May 232020
 

 

For many, a small silver lining in these months of unprecedented global disease is  time for reading.

I’m usually not a fan of fiction, and I prefer non-fiction and primarily narrative history. But since I was in junior high school, I’ve enjoyed the secret pleasure of apocalyptic novels.  Do you remember reading “On the Beach?” in high school?  Or maybe you saw the movie.  There’s been a nuclear war, and Australia and New Zealand are the remaining outposts of civilization, except for a reoccurring radio signal from the State of Washington.  The red sports car crashing, the cyanide pills, the radio signal from the Northwest United States, all of it sticks in my mind fifty years later.

In the era of “Duck and Cover,” there were so many others, “Alas, Babylon,” the almost iconic look at post-nuclear central Florida written by Pat Frank in the fifties. I loved this book because I was remarkably familiar with Florida and could relate to their surroundings.  (An aside, I got to know his son, Patrick Frank, who was also an Open Salon writer 2009-2013 and loved talking with him about the book, written when he was a child.)  I remember my horror when reading that MacDill Air Force Base blew up.  “Failsafe” is another that was immortalized in a movie with Henry Fonda. And the book Dr. Strangelove made into the movie “How I Learned to Love the Bomb.”

Later came the entire “Mad Max” genre, the “Planet of the Apes” quintet (I watched all five of them at a drive-in one night in college), “War Games,” “The Matrix,” and “Cloud Atlas.”

These books led me  to tomes about bioterrorism, or how Mother Nature has gone awry.

As COVID climbed out of its hidey-hole and encircled the world,  I thought about all the books I’ve read during my lifetime.  Plagues have been with us forever, and people have been written about them for as long as there have been viruses.  Daniel Defoe wrote a classic book on pandemics in the 18th century, and Albert Camus wrote one in the 20th century.  In my lifetime, I started at age 12 with “The Andromeda Strain,” which was made into a scary movie.  There’s “Love in the Time of Cholera,” “Station 11,” “The Vermillion Strain,” “Oryx and Crake,”   There are also legions of books that deal with a combination of civilization-ending maladies, such as “The Leftovers,” “The Disappearance,” “Lights Out Cyber Attack” (by Ted Koppel), and “2030” (a strange book by Albert Brooks, of all people.)  I also recommend “The Hot Zone,” which is a non-fiction book about Marburg, a former of Ebola.

If you want to dig deeply into the subject, read Laurie Garrett’s endless book, “The Coming Plague.”  While it was written a quarter-of-a-century ago, it is still valuable reading.  I’m not quite through it yet.  I “read” on Audible because of eye problems (save my tired eyes for writing) and the book is 41 hours.  I can’t say I am even halfway through the large book.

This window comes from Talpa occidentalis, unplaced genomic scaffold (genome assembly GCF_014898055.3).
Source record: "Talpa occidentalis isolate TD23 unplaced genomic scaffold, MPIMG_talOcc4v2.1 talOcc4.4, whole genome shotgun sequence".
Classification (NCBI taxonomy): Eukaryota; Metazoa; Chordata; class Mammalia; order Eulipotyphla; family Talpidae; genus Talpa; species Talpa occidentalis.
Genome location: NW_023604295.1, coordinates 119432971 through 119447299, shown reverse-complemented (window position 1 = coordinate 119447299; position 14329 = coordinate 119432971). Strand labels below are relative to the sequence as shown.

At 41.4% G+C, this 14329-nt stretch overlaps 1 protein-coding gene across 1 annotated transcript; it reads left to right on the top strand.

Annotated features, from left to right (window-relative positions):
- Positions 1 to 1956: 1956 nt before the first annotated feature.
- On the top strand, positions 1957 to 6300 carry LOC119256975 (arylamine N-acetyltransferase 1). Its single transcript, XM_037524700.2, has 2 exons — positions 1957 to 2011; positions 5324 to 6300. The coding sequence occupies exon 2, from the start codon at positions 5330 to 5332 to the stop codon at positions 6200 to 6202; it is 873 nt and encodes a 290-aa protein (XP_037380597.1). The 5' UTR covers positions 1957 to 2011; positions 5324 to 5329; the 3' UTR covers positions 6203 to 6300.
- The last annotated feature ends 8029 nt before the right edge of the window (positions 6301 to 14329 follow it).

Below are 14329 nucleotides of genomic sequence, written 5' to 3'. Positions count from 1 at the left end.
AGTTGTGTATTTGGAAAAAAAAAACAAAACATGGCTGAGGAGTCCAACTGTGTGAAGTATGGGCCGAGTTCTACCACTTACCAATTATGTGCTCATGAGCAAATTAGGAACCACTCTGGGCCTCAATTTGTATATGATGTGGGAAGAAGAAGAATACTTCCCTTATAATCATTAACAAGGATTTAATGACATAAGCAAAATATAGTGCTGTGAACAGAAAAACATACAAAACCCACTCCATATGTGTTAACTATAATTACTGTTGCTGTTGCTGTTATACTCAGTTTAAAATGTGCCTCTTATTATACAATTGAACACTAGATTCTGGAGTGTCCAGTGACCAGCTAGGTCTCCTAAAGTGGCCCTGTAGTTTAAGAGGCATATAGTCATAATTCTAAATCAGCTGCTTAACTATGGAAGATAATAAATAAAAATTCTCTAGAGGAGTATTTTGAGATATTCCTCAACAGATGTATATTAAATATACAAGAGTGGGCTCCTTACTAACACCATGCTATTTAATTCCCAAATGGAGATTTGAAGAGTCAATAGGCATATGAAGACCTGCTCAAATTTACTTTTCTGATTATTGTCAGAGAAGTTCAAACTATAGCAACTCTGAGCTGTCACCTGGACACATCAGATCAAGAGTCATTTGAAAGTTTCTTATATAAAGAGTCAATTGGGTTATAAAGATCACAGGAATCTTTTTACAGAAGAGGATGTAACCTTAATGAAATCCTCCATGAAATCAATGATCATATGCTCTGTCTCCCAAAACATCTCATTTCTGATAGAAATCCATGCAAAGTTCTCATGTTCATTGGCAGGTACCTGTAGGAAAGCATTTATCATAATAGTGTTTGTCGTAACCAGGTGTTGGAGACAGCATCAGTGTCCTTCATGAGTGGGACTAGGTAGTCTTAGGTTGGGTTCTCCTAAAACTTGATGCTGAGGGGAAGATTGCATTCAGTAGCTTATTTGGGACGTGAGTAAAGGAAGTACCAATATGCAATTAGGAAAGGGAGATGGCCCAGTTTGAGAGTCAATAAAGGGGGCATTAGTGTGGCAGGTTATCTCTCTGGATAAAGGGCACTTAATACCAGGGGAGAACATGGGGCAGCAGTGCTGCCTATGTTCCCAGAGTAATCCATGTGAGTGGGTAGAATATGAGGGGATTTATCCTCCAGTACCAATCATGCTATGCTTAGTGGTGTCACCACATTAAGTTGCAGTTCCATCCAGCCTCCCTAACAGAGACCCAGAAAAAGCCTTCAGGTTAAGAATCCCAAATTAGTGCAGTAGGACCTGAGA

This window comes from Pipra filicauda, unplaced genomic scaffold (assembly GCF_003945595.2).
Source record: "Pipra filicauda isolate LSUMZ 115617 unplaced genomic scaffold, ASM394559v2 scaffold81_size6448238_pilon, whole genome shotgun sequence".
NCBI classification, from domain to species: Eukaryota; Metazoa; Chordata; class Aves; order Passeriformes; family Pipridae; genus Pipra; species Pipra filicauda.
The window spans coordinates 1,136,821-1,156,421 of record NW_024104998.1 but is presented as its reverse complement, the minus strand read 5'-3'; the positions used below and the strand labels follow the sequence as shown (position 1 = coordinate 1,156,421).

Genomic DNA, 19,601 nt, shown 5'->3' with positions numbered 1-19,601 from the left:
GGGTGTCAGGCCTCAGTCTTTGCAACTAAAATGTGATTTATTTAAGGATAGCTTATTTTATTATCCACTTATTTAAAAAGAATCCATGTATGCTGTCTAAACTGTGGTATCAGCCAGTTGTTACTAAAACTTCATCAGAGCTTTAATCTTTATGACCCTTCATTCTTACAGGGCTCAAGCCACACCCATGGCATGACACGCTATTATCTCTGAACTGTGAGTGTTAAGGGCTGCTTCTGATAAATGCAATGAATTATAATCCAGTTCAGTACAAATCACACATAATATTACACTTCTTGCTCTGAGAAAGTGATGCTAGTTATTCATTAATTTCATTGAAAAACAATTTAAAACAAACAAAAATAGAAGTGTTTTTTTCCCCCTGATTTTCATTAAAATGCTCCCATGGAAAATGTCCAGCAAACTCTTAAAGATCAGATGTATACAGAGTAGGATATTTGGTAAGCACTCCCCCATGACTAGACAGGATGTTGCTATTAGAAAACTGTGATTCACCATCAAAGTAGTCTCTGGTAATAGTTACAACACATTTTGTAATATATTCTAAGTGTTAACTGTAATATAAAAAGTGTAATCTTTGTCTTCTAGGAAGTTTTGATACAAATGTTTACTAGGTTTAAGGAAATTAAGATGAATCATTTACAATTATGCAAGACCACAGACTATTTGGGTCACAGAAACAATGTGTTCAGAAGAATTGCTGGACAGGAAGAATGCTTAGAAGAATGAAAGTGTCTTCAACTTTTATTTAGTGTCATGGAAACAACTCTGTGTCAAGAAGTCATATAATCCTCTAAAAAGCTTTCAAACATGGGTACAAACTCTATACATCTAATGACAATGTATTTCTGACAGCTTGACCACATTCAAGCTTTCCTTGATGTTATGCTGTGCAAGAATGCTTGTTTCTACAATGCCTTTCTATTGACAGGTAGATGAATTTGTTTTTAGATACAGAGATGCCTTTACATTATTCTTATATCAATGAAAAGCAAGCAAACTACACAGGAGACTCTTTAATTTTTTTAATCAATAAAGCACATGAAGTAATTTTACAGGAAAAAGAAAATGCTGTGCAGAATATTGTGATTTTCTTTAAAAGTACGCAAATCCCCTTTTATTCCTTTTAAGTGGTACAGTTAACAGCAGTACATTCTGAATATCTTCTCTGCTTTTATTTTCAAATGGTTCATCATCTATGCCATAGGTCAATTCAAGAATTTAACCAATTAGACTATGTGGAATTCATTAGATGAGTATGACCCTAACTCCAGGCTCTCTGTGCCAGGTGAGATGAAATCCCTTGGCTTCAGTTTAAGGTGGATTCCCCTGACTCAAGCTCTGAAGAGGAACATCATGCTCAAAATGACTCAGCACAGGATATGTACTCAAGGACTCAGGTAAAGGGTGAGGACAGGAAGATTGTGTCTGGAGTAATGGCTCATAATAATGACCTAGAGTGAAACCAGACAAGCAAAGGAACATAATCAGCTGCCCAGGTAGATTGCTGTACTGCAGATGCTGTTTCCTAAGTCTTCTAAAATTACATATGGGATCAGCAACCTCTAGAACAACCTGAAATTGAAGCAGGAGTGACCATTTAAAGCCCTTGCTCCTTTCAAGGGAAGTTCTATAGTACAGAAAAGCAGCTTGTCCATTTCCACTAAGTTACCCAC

For me reading a book about the pandemic during a pandemic is not scary.  I’ve had nightmares about real life, but reading these books is just fascinating.  I’ve learned strange details that probably only matter in a game of trivia, like Russians don’t get flu shots, they use a nasal spray.  I’ve also learned that I wouldn’t want to be on a submarine, during a pandemic, or during any normal time, for that matter.  Tight quarters.

I just finished a book called “The End of October” by Lawrence Wright.  Wright is a journalist, has written for many  national papers plus “The New Yorker.”  He is probably best known for the 9/11 work, “The Looming Tower,” about the rise of Al Qaeda.  Wright’s new book was likely written when the COVID virus was still sitting in nature waiting to jump to human beings.  But, the book is scary in its prescience.  Humanity gets a hemorrhagic flu, one that like Ebola, can cause death within 24 hours.  The virus is spread to the millions of Muslims at the annual Haj in Mecca, the once-in-a-lifetime pilgrimage that many in the Islamic faith attend.  Because the virus is spread through those of the Islamic faith, this adds another twist to the book, making it also a geopolitical thriller.  The hero is a CDC scientist, who was also a veteran of the Ft. Dietrich, Maryland, lab where the U.S. once worked on the most horrendous killer strains of viruses.

This book is a page-turner, but if pandemic novels bring forth your fear, don’t go there.  We all have enough IRL to keep us up at night.  For me, however, I don’t  have the same reaction to fiction as I do to the NBC “Nightly News.”

 

I wish you all peace and comfort. And if you aren’t a frontline worker, you can support them or others. Send a note, send an email, call an old friend, and donate to your local food bank.

Feeding America link

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